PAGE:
The second reason for choosing aripiprazole is its very low risk of adverse effects on motor symptoms of PD [7]. It has been reported that even at full receptor occupancy by aripirazole, extrapyramidal side effects comparable to those expected with other antipsychotics such as haloperidol do not occur due to its intrinsic activity on dopamine D2 receptors [8]. Also, recent human PET studies of aripiprazole using 11 C]raclopride and 11 C]FLB457 indicate that its intrinsic dopaminergic signal due to its partial agonism at dopamine D2 receptors, rather than regional distribution of dopamine D2 receptor occupancy, contribute to the minimal risk of extrapyramidal side effects [9]. Thus, D2 partial agonistic antipsychotic drug displays its therapeutic effects with a minimum possibility of extrapyramidal side effects. On the other hand, aripiprazole should be used with caution for the treatment of psychosis in PD, because aripiprazole generally has the adverse effects of worsened motor signs and symptoms [10]. However, one previous study suggested that the low doses of aripiprazole might be tolerable in treatment of PD and display a significant decrease in the intensity and frequency of L-dopa-induced dyskinesias [11].

Thirdly, several studies have demonstrated the efficacy of the dopamine D2 partial agonistic antipsychotic drug against the compulsive use of alcohol and psychostimulants [12]. The core features of DDS are self-medication and levodopa-seeking behavior and hoarding associated with disabling mood, which share common characteristics of substance dependence. Given the putative action mechanisms of aripiprazole described above, as well as its target areas including the frontal-subcortical circuit that subserves reward/craving and compulsive behavior, it is hypothesized that the modulating effect of aripiprazole on the dysfunctional dopamine system contributed to the improvement of DDS symptoms. Thus, it may be considered that the use of a dopamine D2 partial agonistic antipsychotic drug presents a potentially therapeutic approach for DDS.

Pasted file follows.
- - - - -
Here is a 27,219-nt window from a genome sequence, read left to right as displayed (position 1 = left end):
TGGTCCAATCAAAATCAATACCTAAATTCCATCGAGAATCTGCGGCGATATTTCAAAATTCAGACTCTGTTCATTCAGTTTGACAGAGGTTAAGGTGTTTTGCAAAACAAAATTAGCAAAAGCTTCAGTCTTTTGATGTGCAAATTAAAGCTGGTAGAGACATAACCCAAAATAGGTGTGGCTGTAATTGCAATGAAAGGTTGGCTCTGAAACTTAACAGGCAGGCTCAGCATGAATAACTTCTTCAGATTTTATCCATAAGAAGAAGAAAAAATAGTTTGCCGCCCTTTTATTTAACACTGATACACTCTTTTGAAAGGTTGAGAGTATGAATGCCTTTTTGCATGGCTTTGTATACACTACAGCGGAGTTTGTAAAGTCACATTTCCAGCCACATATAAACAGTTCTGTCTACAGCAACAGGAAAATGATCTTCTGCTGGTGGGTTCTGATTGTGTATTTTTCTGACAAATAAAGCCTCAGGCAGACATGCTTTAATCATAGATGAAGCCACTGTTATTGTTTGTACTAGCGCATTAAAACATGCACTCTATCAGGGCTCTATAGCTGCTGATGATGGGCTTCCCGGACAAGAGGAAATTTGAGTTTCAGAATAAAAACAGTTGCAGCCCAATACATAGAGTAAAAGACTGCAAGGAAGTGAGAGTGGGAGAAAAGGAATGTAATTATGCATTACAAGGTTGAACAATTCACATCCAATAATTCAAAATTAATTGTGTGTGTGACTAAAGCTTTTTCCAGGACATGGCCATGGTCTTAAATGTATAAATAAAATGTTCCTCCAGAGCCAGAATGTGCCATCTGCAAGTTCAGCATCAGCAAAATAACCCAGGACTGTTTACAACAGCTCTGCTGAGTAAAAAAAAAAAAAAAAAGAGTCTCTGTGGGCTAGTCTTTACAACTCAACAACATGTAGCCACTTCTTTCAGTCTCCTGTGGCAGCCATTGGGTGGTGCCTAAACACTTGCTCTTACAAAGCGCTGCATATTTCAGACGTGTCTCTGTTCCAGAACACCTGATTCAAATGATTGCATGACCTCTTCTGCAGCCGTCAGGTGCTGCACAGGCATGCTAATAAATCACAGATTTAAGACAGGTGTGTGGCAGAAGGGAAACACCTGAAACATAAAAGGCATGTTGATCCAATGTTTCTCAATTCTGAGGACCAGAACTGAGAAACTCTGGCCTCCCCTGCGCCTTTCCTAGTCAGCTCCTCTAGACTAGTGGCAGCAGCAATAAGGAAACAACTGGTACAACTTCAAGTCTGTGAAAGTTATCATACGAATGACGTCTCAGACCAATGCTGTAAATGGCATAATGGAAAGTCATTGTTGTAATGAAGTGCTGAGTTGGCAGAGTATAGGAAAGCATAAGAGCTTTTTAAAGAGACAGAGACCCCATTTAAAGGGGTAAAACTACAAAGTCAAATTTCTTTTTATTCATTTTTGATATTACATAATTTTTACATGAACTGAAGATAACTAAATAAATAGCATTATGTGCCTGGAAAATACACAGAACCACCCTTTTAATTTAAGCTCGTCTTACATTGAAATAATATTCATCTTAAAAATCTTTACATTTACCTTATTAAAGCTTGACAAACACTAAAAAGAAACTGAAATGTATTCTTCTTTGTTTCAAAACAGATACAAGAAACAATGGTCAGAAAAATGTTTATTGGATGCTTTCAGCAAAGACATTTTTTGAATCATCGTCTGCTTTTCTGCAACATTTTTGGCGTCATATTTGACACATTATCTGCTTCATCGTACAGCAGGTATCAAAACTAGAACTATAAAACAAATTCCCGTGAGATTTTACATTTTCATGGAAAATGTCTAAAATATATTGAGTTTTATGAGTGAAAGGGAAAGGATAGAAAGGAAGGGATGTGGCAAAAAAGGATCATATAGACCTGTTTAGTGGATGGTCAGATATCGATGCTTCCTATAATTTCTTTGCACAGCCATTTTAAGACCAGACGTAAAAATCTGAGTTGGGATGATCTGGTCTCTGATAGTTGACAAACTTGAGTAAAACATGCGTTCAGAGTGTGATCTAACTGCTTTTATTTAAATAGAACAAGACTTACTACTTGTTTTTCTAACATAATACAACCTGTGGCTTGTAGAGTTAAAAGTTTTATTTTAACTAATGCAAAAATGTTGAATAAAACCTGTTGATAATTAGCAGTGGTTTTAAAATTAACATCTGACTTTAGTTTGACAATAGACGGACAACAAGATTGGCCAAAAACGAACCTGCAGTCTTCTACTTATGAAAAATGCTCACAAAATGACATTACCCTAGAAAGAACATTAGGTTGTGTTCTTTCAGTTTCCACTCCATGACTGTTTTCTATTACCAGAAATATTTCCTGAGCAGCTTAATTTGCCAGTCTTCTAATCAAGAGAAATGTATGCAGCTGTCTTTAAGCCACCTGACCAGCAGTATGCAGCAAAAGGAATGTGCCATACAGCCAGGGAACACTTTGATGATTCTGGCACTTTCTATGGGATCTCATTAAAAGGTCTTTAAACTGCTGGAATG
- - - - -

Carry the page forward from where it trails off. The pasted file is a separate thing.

Several limitations to these preliminary results should be noted. First, our finding must be interpreted with some caution because it was based on a single case study. Second, the optimal dose setting of aripiprazole for the treatment of DDS has not been determined. Thus, clinical studies with a more systematic design and a greater number of patients are needed to elucidate the efficacy of aripiprazole for DDS.

Conclusions

In our case, aripiprazole successfully improved DDS without worsening motor symptoms. To our knowledge, this is the first case report to present the efficacy of a dopamine D2 partial agonistic antipsychotic drug for DDS symptoms, and further clinical studies are encouraged.

Consent

Written informed consent was obtained from the patient for publication of this case report. A copy of the written consent is available for review by the Editor-in-Chief of this journal. This study was done as part of standard care.

Declarations

Authors’ Affiliations

(1)
Department of Neuropsychiatry, Keio University School of Medicine
(2)
Molecular Neuroimaging Program, Molecular Imaging Center, National Institute of Radiological Sciences
(3)
Kawashima Neurology Clinic
(4)
Department of Psychiatry, Komagino Hospital

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Copyright

© Mizushima et al. licensee BioMed Central Ltd. 2012

This article is published under license to BioMed Central Ltd. This is an Open Access article distributed under the terms of the Creative Commons Attribution License (http://creativecommons.org/licenses/by/2.0), which permits unrestricted use, distribution, and reproduction in any medium, provided the original work is properly cited.